Let us consider a gas of radiation which is unboundend spatially. It's possible that this radiation consists of photons all traveling in the same direction. The invariant mass of that system is zero. Now let us consider a frame of reference in which there is disordered radiation, i.e. photons flying in random directions but the total momentum of all the photons is zero. This frame is the zero momentum frame. The invariant mass of such radiation is non-zero.

Quote from: yor_on
Me, I prefer the concept of momentum which I see as different from 'invariant mass'. And radiation is a 'mass less' thing as defined in main stream physics..
In my opinion it is misleading to say that what you say is how its defined in mass stream physics. Main stream physics includes cosmology, does it not? In cosmology they employ the concepts of relativistic mass. If you were to


Quote from: yor_on
http://www.weburbia.com/physics/light_mass.html
See
http://math.ucr.edu/home/baez/physics/Relativity/SR/mass.html
Quote from: yor_on
http://arxiv.org/pdf/hep-ph/9509415v1
See
http://arxiv.org/abs/physics/0504110

Notice the percentage of modern general relativity texts which employ the concept of relativistic mass.

Quote from: yor_on
(4) Light cannot generate a gravitational field
Well, light can 'push' and they have what I see as 'momentum'. To be able to create a gravitational field it seems to me then that you are saying that momentum can have/create a gravitational field.
That is correct. For an example please see
http://www.geocities.com/physics_world/gr/grav_light.htm

Quote from: yor_on
The other two you will have to expand on.
Number 5 reads) The ratio p/v is always equal to E/c^2

The ratio p/v is the actual definition of relativistic mass. Let's calll that M as above. The relation ship is then E = Mc^2. Anti-relativistic mass proponents assert that M is just E in different units and conclude that since we have E then we don't need M, since it's superfluos. However M doees not always equal E/c^2. So that argument is flawed. In fact that claim that relativistic mass and energy are the same thing is also flawed since they have different definitions. Asserting that because they are numerically proportional they are the same thing is a flawed argument. This was pointed out by others as well, e.g. see the journal article (which I can send/make available to you)

On the Inertial Mass Concept in Special and General Relativity, by Mendel Sachs, Foundations of Physics Letters, Vol. 1, No. 2, 1988
Quote from: yor_on
(6) Relativistic mass is not conserved in nuclear reactions
etc
That relativistic mass is trule conserved in Nuclear reactions is trivial to prove. I have worked out an example here
http://www.geocities.com/physics_world/sr/nuclear_fission.htm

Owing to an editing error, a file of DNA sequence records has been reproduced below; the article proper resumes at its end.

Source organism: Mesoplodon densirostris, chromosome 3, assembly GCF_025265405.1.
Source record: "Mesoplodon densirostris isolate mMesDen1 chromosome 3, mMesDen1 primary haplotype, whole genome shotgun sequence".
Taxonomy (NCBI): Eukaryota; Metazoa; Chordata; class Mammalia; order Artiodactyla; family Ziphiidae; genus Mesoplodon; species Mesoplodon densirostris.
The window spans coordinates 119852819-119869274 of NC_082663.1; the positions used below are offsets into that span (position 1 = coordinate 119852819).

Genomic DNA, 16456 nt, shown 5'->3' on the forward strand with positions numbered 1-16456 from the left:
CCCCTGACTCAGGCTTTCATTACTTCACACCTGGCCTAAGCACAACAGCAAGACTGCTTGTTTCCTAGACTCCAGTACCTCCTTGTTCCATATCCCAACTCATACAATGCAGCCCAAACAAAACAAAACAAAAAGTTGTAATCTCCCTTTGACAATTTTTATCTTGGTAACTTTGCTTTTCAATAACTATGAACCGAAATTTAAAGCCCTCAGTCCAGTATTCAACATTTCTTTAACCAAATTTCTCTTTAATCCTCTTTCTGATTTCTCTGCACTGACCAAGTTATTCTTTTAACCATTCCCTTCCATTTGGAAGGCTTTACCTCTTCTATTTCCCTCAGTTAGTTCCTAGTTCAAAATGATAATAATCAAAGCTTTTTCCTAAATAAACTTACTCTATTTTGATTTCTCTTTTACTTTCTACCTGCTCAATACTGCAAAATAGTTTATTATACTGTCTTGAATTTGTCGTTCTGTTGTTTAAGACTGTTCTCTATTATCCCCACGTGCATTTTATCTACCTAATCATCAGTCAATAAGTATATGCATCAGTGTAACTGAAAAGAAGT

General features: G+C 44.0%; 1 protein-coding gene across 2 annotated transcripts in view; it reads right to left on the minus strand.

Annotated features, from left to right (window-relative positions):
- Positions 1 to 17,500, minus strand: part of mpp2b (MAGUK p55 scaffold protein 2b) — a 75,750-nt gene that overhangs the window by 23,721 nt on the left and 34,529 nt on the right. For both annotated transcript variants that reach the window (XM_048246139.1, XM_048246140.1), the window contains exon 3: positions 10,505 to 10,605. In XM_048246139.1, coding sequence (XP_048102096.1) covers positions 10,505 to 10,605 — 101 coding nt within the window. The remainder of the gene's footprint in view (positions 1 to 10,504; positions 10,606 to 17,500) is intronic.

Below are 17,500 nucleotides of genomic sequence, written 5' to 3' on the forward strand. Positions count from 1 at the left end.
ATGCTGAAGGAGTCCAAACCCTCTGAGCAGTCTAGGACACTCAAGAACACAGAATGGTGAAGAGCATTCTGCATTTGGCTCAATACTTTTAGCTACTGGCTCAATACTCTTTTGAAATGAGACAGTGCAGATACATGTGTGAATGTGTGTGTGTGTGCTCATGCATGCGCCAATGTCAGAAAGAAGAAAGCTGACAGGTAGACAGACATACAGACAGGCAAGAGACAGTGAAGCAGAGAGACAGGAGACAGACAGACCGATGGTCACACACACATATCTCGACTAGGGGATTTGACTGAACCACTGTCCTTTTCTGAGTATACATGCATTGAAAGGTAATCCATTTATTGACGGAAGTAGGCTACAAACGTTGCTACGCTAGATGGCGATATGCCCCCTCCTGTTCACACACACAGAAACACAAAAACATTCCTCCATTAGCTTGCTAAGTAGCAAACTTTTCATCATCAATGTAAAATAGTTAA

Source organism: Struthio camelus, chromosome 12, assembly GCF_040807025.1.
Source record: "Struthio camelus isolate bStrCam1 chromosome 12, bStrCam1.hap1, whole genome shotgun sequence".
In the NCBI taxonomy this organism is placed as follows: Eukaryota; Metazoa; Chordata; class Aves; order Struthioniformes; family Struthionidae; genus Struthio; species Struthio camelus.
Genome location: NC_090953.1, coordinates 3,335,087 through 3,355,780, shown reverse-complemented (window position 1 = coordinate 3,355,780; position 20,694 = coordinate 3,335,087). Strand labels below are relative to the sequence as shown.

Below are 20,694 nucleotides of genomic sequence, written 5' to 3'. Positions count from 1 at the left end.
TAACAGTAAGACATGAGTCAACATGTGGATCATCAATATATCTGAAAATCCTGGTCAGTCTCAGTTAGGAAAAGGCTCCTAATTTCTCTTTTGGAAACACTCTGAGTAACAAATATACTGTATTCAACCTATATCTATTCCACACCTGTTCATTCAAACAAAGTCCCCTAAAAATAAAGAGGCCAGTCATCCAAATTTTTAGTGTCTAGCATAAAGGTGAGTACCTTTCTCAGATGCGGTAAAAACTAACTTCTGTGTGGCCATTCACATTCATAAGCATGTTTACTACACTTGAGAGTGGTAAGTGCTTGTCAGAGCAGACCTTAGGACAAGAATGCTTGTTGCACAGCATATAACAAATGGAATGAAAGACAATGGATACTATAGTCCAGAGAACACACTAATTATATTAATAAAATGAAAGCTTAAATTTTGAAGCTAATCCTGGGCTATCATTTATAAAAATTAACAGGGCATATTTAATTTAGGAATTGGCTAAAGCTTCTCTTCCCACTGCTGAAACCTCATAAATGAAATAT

Quote from: yor_on
To be fair I saw this though?

"Theoretical physicist and Nobel laureate Sheldon Glashow explains for PBS NOVA online (Einstein's Big Idea, October 11, 2005) that, "When an object emits light, say, a flashlight, it gets lighter.""
Nobody denies that. Both sides of the relativistic mass/rest mass debate agree that this is true.

Just to be sure that we're on the same page (somone was confused about this) you do understand, don't you, that when I wrote this list

(1) The weight of a body does not depend on its speed
(2) The gravitational field of a body does not depend on its speed
(3) The mass density of radiation is zero
(4) Light cannot generate a gravitational field
(5) The ratio p/v is always equal to E/c^2
(6) Relativistic mass is not conserved in nuclear reactions
etc

I did state that I constantly see people make the following mistakes
. That means that what is stated in items 1->6 are definitely wrong and are mistakes. So we're all clear on that, right? :)

Pete
 

Offline yor_on

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« Reply #147 on: 23/10/2009 00:27:27 »
Well I tried to turn them around as I presumed you meant?
So I'm not sure why you state a 'no' at the beginning of your answer?

----
1) The weight of a body does not depend on its speed (yours)
...
So what you mean is that the weight of a body has a direct relation to its speed?
(Mine understanding of it reversed)
-------

As for relativistic mass or momentum :)
Einstein preferred the last one, didn't he?

http://en.wikipedia.org/wiki/Mass_in_special_relativity#Early_developments:_transverse_and_longitudinal_mass

-----------------------

"Passive gravitational mass is a measure of the strength of an object's interaction with a gravitational field. Passive gravitational mass is determined by dividing an objectís weight by its free-fall acceleration. Two objects within the same gravitational field will experience the same acceleration; however, the object with a smaller passive gravitational mass will experience a smaller force (less weight) than the object with a larger passive gravitational mass."

Do you mean that the weight will differ proportionally to what they weighted before if you let two weights of different mass fall into a black hole 'traveling' side by side?
With them keeping their relative weight-differences although now larger.

That makes sense to me